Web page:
August 24, 2014 By: Tomek Kondrat
Battery life is one of those things that still is a bit of an issue on modern Android devices. It’s also the subject for many discussions that take place on the forums. Android itself is somewhat of a battery hog, and Google is trying to do its best by adding Battery Historian, a feature to track down wakelocks. There are also plenty of third party solutions like scripts that help or make the situation even worse.
One device component that often reduces users’ battery life is Google Play Services. These services often wake up a device every 60 seconds and then keep it awake for 15 seconds in a wakelock. It’s easy to calculate that Google Play Services are running for 25% of the overall device time. XDA Senior Member cryptyk decide to fix this behavior by making an Xposed module that lets you reduce the frequency of ALARM_WAKEUP_LOCATOR from 60 seconds to whatever time you want. Alarms can even be totally disabled, saving yourself lots of juice on your device.
Any solution that makes Android more battery friendly is more than welcome, especially when you can tailor the behavior to your liking. And judging from user response, this module is reportedly increasing the battery life quite a bit.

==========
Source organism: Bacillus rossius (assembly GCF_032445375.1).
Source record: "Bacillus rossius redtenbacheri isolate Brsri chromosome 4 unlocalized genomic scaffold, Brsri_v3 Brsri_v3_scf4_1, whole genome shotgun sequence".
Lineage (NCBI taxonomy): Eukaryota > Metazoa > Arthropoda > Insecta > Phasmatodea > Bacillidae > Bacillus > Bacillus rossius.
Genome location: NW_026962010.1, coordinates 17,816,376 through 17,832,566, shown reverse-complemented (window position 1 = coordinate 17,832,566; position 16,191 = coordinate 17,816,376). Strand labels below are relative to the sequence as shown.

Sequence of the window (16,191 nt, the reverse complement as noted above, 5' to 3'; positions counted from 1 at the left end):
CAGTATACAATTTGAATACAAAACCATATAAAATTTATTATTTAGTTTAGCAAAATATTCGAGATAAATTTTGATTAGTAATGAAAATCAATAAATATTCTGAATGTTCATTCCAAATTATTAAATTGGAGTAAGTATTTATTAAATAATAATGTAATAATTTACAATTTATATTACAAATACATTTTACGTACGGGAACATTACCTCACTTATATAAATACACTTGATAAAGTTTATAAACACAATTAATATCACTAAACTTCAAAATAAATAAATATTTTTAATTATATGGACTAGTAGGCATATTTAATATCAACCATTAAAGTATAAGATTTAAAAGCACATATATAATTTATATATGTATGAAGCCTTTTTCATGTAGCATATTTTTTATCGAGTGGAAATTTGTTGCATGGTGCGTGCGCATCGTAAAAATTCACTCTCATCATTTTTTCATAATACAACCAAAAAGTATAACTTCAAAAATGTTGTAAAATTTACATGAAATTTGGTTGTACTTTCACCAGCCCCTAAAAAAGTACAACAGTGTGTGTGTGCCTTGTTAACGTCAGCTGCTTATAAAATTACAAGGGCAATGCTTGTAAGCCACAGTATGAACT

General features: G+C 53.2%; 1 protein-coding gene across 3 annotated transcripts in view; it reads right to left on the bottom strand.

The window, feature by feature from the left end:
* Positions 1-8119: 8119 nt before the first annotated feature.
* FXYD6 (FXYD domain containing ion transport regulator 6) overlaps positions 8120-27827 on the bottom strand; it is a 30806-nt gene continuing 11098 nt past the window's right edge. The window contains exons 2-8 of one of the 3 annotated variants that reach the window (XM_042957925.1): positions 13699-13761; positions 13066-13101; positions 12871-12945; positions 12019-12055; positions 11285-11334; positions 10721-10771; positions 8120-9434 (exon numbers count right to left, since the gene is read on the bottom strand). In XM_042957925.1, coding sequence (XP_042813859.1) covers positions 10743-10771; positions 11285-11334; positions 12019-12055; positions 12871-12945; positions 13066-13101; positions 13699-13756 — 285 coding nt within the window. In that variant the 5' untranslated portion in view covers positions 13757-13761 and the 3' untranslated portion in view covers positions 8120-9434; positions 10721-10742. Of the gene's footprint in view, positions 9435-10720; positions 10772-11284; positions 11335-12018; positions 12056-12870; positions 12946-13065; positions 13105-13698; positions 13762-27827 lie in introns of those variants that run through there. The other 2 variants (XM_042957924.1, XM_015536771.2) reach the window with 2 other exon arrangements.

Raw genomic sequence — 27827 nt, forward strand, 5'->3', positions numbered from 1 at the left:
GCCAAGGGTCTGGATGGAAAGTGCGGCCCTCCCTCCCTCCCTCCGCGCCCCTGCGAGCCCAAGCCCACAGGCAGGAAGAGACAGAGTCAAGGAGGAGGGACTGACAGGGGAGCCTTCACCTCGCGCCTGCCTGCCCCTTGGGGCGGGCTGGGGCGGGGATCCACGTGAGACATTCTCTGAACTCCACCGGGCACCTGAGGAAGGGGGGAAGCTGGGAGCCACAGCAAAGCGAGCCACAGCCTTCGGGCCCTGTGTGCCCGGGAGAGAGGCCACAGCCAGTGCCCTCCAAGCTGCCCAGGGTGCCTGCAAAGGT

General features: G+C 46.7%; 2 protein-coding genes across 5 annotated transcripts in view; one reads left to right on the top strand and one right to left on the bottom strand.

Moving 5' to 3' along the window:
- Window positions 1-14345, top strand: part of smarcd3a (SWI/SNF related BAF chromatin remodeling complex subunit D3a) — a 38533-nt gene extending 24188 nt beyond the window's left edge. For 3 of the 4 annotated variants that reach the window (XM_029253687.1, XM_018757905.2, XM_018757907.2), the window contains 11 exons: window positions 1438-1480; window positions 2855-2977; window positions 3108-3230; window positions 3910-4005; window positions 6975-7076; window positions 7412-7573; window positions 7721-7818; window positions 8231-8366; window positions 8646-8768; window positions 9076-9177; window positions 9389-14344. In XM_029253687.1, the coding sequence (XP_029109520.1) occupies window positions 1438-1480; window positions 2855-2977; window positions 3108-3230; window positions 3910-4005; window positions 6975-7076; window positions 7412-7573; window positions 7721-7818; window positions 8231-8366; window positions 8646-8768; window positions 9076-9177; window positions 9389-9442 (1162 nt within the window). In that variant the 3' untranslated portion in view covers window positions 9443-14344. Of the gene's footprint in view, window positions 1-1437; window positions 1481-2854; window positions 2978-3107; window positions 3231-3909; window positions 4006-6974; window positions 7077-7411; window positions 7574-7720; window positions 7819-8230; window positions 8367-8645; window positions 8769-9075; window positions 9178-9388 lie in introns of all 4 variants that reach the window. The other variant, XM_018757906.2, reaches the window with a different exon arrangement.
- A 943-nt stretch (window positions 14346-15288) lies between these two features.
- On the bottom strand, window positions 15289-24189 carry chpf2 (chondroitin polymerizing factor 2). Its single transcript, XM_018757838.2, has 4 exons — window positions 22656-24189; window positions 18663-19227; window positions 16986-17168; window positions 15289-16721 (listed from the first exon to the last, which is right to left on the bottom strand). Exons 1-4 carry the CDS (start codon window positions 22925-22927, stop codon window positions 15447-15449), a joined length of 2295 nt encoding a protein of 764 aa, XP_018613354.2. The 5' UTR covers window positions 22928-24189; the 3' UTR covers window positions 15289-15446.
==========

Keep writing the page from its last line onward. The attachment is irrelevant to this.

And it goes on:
If you are running Xposed Framework on your device, you can easily change the wakelock frequency and thus add more battery life to your device. You can get started by visiting the NlpUnbounce module thread.
August 24, 2014 By: Faiz Malkani
In the past few years, design has become one of the top priorities in the software development cycle. Whether its intuitive layouts or appealing interfaces, users expect more from applications than just basic functions. Delightful animations, meaningful icons, harmonious color schemes–all these subtle factors enhance the overall experience the application provides, and in turn, keep the users satisfied and loyal. This importance of design has carried over to Android too, and good design is now one of the deciding factors that separates an app from the competition